Kristin Cavallari, a celebrity who’s basically famous for being famous, writes in her new book Balancing in Heels that she fed her newborn baby a kind of homemade formula that included goat’s milk. It’s the latest in a string of awful decisions that includes not vaccinating her children because she fears they’ll become autistic (a link that’s never ever ever been found).
To make matters worse, People magazine ran an article about Cavallari’s latest attempt to harm her children in a section of the website called “Great Ideas”:
… She uses [the goat’s milk-infused formula] once she’s stopped breastfeeding and has run out of her own frozen milk.
Because her sons have “sensitivities to cow’s milk,” the former Laguna Beach star — who takes an anti-vaccination stance — uses goat’s milk powder for her homemade formula. Other ingredients include organic maple syrup and cod-liver oil.
In a stunningly idiotic move, the article included the recipe Cavallari mentioned in the book, you know, just in case parents wanted to make their own. (Writer Ana Calderone added that some pediatric experts warned against giving babies goat’s milk, which is important to note, but it makes the inclusion of the recipe that much more questionable.)
But let’s be very clear: This isn’t just some cutesy, unique idea. It’s downright dangerous.
The American Academy of Pediatrics explicitly mentions goat’s milk in a list of things you should not give your babies:
Infants should be fed breast milk or iron-fortified infant formula, even in infant cereal. If infants are weaned from breast milk before age 12 months, they should be fed iron-fortified infant formula rather than cow’s milk. Cow’s milk, goat’s milk, and soy milk are not recommended during the first 12 months of life.
If that’s the case, why would Cavallari give it to her babies?
According to one source, the same article in People quoted Cavallari’s reason: “[She] prefers to know every ingredient that goes into the foods she feeds her family — especially when it come to baby formula… I would rather feed my baby these real, organic ingredients than a heavily processed store-bought formula that contains ‘glucose syrup solids’…”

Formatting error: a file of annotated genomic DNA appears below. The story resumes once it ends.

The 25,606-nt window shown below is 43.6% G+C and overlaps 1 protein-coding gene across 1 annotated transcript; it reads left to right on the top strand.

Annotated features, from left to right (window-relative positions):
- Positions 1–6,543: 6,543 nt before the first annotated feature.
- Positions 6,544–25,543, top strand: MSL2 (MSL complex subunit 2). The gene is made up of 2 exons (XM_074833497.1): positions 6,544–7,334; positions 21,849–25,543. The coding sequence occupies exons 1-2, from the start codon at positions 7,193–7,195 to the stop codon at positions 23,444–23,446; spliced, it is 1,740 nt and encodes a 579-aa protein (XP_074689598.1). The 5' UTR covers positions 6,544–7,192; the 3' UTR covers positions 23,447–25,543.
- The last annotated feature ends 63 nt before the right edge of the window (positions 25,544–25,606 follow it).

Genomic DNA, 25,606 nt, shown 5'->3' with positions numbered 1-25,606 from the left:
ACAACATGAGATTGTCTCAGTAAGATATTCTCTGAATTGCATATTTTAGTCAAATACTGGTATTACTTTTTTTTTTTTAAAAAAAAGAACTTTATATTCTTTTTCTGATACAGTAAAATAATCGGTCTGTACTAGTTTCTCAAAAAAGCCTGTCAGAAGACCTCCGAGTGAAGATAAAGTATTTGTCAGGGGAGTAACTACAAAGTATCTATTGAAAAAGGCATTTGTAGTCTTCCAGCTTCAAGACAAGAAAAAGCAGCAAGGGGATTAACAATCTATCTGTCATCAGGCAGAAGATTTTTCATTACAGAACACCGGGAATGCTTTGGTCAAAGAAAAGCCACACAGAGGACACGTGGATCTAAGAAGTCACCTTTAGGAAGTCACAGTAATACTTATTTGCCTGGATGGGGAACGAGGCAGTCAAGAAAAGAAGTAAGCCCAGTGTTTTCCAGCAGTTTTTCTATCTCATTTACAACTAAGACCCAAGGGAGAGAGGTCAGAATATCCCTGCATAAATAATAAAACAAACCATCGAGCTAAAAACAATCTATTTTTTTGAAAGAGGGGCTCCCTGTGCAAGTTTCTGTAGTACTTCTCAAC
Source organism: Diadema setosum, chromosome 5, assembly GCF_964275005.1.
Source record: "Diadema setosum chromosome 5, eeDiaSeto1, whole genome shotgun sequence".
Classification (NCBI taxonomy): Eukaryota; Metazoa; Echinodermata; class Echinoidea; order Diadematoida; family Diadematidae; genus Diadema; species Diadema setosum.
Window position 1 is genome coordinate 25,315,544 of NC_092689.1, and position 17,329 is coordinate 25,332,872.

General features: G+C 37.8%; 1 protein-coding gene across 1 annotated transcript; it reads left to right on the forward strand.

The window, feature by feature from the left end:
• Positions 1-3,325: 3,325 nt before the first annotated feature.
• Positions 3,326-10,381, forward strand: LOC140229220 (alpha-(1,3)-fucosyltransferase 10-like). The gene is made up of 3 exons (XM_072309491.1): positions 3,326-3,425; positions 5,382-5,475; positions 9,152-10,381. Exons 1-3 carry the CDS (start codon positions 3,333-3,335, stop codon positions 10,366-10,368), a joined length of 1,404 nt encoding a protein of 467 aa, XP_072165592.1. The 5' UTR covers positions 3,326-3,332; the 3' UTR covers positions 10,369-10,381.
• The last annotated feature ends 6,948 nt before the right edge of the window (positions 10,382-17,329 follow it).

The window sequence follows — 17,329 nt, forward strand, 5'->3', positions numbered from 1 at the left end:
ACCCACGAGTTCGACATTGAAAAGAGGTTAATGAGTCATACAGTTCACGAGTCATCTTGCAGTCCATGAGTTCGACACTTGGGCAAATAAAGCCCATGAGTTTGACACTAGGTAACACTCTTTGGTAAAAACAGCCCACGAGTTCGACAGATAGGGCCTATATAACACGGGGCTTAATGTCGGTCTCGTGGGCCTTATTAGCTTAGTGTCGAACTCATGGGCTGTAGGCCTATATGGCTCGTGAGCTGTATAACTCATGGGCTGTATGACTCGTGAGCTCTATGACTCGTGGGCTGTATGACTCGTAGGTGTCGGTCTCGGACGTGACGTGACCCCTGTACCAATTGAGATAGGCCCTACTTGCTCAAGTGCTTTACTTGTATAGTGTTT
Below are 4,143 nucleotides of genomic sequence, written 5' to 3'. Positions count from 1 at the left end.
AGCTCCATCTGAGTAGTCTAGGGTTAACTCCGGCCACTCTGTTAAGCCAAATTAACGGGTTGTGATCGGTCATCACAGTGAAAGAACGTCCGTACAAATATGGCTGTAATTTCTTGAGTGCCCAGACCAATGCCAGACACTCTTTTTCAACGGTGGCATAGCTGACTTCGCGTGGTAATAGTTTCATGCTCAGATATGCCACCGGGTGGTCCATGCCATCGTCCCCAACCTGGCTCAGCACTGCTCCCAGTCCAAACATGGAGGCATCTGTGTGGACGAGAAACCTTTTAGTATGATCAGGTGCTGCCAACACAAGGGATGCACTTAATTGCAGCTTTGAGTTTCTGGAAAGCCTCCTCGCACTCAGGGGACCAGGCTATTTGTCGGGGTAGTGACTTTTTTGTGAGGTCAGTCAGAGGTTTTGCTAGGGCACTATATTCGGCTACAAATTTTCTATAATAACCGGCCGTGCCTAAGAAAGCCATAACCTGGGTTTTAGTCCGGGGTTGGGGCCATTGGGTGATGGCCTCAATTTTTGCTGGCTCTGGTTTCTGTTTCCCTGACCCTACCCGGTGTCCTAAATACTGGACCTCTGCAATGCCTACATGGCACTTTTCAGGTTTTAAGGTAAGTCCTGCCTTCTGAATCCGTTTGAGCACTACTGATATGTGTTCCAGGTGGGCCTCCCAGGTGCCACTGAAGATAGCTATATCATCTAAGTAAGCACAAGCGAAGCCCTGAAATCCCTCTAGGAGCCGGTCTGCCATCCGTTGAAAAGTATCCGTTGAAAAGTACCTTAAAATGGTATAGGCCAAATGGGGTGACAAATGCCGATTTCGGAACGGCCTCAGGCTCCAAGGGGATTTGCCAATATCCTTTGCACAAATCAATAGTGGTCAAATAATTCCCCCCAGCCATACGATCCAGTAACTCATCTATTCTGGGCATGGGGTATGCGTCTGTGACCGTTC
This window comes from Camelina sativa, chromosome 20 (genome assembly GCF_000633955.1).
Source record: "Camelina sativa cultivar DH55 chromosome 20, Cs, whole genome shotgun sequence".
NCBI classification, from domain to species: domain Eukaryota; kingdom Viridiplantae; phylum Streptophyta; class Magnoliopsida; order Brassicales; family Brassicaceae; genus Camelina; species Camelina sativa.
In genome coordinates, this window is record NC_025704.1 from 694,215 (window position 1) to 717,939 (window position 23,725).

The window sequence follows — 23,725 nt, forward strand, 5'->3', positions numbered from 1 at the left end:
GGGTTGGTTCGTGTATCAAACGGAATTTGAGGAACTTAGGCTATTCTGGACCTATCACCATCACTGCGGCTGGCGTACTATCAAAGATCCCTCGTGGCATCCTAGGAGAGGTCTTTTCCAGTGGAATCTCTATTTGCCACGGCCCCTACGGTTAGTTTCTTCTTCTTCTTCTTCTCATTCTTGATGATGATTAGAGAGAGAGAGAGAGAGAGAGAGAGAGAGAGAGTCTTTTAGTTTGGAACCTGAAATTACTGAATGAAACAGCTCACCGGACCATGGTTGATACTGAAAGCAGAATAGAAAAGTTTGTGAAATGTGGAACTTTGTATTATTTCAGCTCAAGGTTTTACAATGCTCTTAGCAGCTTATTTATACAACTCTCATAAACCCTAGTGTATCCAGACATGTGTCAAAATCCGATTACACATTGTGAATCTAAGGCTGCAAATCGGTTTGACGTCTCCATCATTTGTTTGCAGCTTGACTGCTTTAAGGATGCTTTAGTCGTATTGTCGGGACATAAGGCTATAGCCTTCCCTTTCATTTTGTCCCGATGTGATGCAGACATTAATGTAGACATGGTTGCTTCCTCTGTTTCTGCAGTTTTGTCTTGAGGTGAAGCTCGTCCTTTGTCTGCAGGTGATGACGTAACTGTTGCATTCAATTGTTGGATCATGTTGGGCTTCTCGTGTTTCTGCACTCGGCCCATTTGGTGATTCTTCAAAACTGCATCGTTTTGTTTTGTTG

Just because something is organic and “pure” doesn’t mean it’s good for your child. Again, the pediatricians who study this stuff for a living say you shouldn’t do this. Check out what one article in the journal Pediatrics listed as the consequences of feeding babies goat’s milk:
Anecdotal reports have described a host of morbidities associated with that practice [of giving babies goat’s milk], including severe electrolyte abnormalities, metabolic acidosis, megaloblastic anemia, allergic reactions including life-threatening anaphylactic shock, hemolytic uremic syndrome, and infections.
It’s one thing for a celebrity to offer shitty parenting advice in her book. It’s another for a magazine to perpetuate that bad advice as a “Great Idea.”
That won’t undo all the damage, though. The recipe isn’t being taken out of Cavallari’s book, and it’s not like her editors included any noteworthy disclaimer about how using goat’s milk could seriously damage your babies. At best, Cavallari says she’s not a doctor and you should always consult your pediatrician , but that’s the sort of fine print people always ignore.
This is the danger of celebrity. Some people are lucky enough to have a large platform and they wrongly assume everything they say from it must be valid because it’s coming out of their mouths. Donald Trump and Sarah Palin are perfect examples of that. But we’ve seen it from reality TV and movie stars, too.
Between Gwyneth Paltrow and Jenny McCarthy and Cavallari, the lesson is clear: Just because they’re selling advice doesn’t mean they know what the hell they’re talking about. Fame hasn’t cured their ignorance, and money clearly hasn’t bought them access to doctors who have their children’s best interests at heart.